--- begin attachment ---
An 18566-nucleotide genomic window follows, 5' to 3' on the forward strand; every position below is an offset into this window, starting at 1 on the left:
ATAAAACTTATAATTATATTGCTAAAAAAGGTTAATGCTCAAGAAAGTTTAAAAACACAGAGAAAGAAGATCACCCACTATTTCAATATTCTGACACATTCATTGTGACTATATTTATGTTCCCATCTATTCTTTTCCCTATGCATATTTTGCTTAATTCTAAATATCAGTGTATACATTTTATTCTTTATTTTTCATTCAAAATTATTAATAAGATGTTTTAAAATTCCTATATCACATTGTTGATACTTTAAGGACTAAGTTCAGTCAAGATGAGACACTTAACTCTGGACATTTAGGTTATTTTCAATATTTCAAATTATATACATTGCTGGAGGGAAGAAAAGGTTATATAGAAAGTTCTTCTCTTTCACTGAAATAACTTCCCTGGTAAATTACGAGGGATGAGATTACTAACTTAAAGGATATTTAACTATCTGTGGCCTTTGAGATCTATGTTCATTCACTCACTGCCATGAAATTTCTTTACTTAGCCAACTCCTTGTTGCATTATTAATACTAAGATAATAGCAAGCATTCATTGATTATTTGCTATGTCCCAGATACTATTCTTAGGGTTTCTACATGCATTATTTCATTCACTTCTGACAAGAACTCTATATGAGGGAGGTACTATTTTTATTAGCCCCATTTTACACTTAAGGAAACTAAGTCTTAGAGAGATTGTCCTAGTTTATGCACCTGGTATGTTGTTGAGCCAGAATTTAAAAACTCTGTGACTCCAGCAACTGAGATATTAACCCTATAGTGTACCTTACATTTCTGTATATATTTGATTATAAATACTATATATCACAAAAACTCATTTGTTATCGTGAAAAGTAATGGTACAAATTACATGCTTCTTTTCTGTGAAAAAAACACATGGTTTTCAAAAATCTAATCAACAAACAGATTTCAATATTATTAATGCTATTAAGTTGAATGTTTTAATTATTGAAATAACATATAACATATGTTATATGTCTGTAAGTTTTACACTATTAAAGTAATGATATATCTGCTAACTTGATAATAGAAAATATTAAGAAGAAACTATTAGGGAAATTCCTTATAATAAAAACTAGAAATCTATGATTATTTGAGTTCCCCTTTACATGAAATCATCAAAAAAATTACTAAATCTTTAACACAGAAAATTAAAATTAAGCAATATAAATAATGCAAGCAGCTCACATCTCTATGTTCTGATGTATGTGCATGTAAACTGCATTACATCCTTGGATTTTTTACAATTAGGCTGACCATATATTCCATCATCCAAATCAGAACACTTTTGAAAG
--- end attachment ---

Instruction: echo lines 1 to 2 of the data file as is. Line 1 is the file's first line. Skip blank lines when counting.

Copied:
An 18566-nucleotide genomic window follows, 5' to 3' on the forward strand; every position below is an offset into this window, starting at 1 on the left:
ATAAAACTTATAATTATATTGCTAAAAAAGGTTAATGCTCAAGAAAGTTTAAAAACACAGAGAAAGAAGATCACCCACTATTTCAATATTCTGACACATTCATTGTGACTATATTTATGTTCCCATCTATTCTTTTCCCTATGCATATTTTGCTTAATTCTAAATATCAGTGTATACATTTTATTCTTTATTTTTCATTCAAAATTATTAATAAGATGTTTTAAAATTCCTATATCACATTGTTGATACTTTAAGGACTAAGTTCAGTCAAGATGAGACACTTAACTCTGGACATTTAGGTTATTTTCAATATTTCAAATTATATACATTGCTGGAGGGAAGAAAAGGTTATATAGAAAGTTCTTCTCTTTCACTGAAATAACTTCCCTGGTAAATTACGAGGGATGAGATTACTAACTTAAAGGATATTTAACTATCTGTGGCCTTTGAGATCTATGTTCATTCACTCACTGCCATGAAATTTCTTTACTTAGCCAACTCCTTGTTGCATTATTAATACTAAGATAATAGCAAGCATTCATTGATTATTTGCTATGTCCCAGATACTATTCTTAGGGTTTCTACATGCATTATTTCATTCACTTCTGACAAGAACTCTATATGAGGGAGGTACTATTTTTATTAGCCCCATTTTACACTTAAGGAAACTAAGTCTTAGAGAGATTGTCCTAGTTTATGCACCTGGTATGTTGTTGAGCCAGAATTTAAAAACTCTGTGACTCCAGCAACTGAGATATTAACCCTATAGTGTACCTTACATTTCTGTATATATTTGATTATAAATACTATATATCACAAAAACTCATTTGTTATCGTGAAAAGTAATGGTACAAATTACATGCTTCTTTTCTGTGAAAAAAACACATGGTTTTCAAAAATCTAATCAACAAACAGATTTCAATATTATTAATGCTATTAAGTTGAATGTTTTAATTATTGAAATAACATATAACATATGTTATATGTCTGTAAGTTTTACACTATTAAAGTAATGATATATCTGCTAACTTGATAATAGAAAATATTAAGAAGAAACTATTAGGGAAATTCCTTATAATAAAAACTAGAAATCTATGATTATTTGAGTTCCCCTTTACATGAAATCATCAAAAAAATTACTAAATCTTTAACACAGAAAATTAAAATTAAGCAATATAAATAATGCAAGCAGCTCACATCTCTATGTTCTGATGTATGTGCATGTAAACTGCATTACATCCTTGGATTTTTTACAATTAGGCTGACCATATATTCCATCATCCAAATCAGAACACTTTTGAAAG